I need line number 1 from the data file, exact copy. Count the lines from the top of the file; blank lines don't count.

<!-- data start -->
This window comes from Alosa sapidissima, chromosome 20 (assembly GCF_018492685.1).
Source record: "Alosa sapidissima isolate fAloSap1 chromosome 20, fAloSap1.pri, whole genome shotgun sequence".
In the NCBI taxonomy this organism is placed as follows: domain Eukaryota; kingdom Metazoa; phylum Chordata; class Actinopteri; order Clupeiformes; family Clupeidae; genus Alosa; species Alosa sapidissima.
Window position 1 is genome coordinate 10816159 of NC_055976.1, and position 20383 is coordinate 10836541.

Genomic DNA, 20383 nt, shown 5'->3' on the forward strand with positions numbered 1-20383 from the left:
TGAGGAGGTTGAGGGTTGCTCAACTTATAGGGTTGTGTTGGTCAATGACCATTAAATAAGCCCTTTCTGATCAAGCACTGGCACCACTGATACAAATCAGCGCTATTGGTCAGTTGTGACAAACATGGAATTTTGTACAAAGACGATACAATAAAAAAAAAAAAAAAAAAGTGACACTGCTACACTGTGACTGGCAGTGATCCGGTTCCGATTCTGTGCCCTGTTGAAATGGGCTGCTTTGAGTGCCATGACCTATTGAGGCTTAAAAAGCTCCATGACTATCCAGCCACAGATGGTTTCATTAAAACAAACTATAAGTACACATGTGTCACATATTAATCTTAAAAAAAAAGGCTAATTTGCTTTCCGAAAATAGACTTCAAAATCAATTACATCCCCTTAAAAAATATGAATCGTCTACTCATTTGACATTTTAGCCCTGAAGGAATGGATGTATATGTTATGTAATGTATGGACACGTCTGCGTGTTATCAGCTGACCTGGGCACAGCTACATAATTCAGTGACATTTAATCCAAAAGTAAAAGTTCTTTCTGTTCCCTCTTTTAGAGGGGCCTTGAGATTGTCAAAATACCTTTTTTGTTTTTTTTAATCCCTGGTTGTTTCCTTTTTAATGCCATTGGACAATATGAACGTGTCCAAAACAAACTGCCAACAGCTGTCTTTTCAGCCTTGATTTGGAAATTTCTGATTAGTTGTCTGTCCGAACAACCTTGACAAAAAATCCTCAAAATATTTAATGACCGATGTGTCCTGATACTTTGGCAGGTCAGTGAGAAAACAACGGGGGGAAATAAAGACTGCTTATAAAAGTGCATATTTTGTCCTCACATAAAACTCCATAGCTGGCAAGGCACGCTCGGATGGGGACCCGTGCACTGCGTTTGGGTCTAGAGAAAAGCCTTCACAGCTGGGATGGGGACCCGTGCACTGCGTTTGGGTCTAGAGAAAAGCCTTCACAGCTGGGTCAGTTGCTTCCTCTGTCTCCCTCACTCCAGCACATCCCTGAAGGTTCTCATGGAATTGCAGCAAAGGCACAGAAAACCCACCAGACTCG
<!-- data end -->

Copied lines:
This window comes from Alosa sapidissima, chromosome 20 (assembly GCF_018492685.1).